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Sober Black Girls Club Makes Space For Black Women Struggling With Alcohol Use

Sixteen months into the ongoing COVID-19 pandemic, there’s still so much to learn about the calamitous effects this health crisis has had on our society. The collective loss we’ve faced has left no area of our lives untouched, impacting our economy, food systems, and public health — and thrusting mental health into the public consciousness in a way it had never been before. Suddenly, we were not only facing a pandemic, but preparing for a mental health epidemic, too. So many struggling through grief, job insecurity, and the stress and anxiety of social isolation at the beginning of lockdown searched for ways to cope — and drinking was one of them.

One study found that college students who reported higher levels of stress and anxiety were also increasing their alcohol use. In a fall 2020 study by JAMA Network Open, it was found that Americans had upped their alcohol consumption by 14% compared to 2019, with women exhibiting a 41% increase over the baseline. The rise in women’s alcohol consumption means a higher, more dangerous risk of life-threatening conditions such as liver disease, as well as substance use dependency.

On a recent episode of Red Table Talk, co-hosts Jada Pinkett-Smith, Willow Smith, and Adrienne Banfield-Norris (affectionately known as Gammy), dive into this topic, sharing their own personal connections and experiences with excessive drinking. Featured on the show was Khadi Olagoke, founder of the Sober Black Girls Club.

When Olagoke graduated from law school, she was not mentally prepared for life after college. Olagoke’s sense of identity was shaken, and she experienced depression as the pressures rose at work, where there was already a drinking culture instilled in the social settings of her law firm. Olagoke began to drink excessively. It wasn’t until 2018, through therapy, that she confronted her dependence on alcohol and sought help and recovery for alcohol use.

When lockdown enforced social distancing requirements across the nation in early 2020, this included shutting down in-person Alcoholics Anonymous meetings. As everyone tried to adjust to the strange pace of quarantine, Olagoke witnessed a trend.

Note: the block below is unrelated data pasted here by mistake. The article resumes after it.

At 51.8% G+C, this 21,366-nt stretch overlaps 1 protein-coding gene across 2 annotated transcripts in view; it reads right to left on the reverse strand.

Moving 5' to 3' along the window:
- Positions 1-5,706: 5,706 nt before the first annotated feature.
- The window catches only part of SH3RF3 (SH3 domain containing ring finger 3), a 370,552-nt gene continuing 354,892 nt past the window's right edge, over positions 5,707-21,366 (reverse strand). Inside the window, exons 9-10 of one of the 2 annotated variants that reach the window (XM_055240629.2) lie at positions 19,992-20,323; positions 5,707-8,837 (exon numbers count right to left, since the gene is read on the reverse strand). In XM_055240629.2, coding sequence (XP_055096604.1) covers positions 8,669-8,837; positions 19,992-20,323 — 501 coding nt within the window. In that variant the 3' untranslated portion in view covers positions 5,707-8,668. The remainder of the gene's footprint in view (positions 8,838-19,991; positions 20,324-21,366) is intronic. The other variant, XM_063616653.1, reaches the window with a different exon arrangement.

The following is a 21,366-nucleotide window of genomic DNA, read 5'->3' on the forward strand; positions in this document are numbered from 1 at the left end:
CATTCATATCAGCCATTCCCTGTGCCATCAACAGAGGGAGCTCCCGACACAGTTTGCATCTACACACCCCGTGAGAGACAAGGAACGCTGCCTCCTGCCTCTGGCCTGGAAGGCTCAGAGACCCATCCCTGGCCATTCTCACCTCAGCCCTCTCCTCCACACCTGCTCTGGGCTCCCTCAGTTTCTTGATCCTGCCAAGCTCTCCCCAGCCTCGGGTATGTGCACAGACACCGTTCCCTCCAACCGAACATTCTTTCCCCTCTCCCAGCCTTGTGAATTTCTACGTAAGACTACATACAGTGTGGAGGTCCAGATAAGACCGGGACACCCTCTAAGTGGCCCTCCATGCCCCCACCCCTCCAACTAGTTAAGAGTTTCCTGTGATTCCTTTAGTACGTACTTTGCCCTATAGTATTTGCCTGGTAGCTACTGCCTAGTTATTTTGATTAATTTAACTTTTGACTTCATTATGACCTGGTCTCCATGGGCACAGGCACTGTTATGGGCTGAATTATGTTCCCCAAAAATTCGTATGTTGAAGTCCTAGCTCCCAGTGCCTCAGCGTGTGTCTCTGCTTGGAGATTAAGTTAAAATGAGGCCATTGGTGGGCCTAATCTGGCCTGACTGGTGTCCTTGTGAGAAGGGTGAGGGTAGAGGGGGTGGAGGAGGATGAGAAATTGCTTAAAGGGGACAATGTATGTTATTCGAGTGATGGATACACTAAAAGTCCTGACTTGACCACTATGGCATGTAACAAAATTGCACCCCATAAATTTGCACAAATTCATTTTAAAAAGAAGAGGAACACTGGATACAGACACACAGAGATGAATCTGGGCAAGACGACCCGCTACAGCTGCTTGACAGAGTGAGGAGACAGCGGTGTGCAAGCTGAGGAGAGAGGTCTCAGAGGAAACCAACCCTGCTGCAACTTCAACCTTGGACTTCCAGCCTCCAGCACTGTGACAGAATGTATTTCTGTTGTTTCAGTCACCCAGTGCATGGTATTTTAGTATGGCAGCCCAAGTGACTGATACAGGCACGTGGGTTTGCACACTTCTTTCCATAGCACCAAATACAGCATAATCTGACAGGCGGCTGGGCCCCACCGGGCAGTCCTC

“The drinking culture once we were in quarantine… a lot of us did not know how long it was going to last,” Olagoke tells Teen Vogue. “We thought it was just going to be a really quick thing. On Instagram, I’m seeing a lot of drinking challenges, on Facebook, Twitter, just pictures of people drinking with bottles [and] bottles.”

Soon after, Olagoke created the Sober Black Girls Club, a non-profit organization and community for Black women like herself who were currently seeking support for alcohol use during a time when isolation was heightened. The Sober Black Girls Club met virtually, doubling in size by May 2020. Today, the group has over 600 members.

“Folks don’t understand that the more you drink, the longer you drink, day to day, your body’s going to crave more and more alcohol to the point where when you want to stop, you’re not going to be able to stop or you’re going to have difficulty stopping. And I learned that firsthand in 2018,” says Olagoke.

The Sober Black Girls Club offers a range of resources to its women-identifying and non-binary members, offering virtual meetings, an active mentorship program, a private support group, and a blog. As vaccinations are becoming more accessible and cities begin their reopening phases, the SBGC is even expanding offline, holding meet-ups in New York City, Los Angeles, D.C., and London. There’s also a medical fund that helps members who want to seek rehab receive the quality healthcare they deserve.

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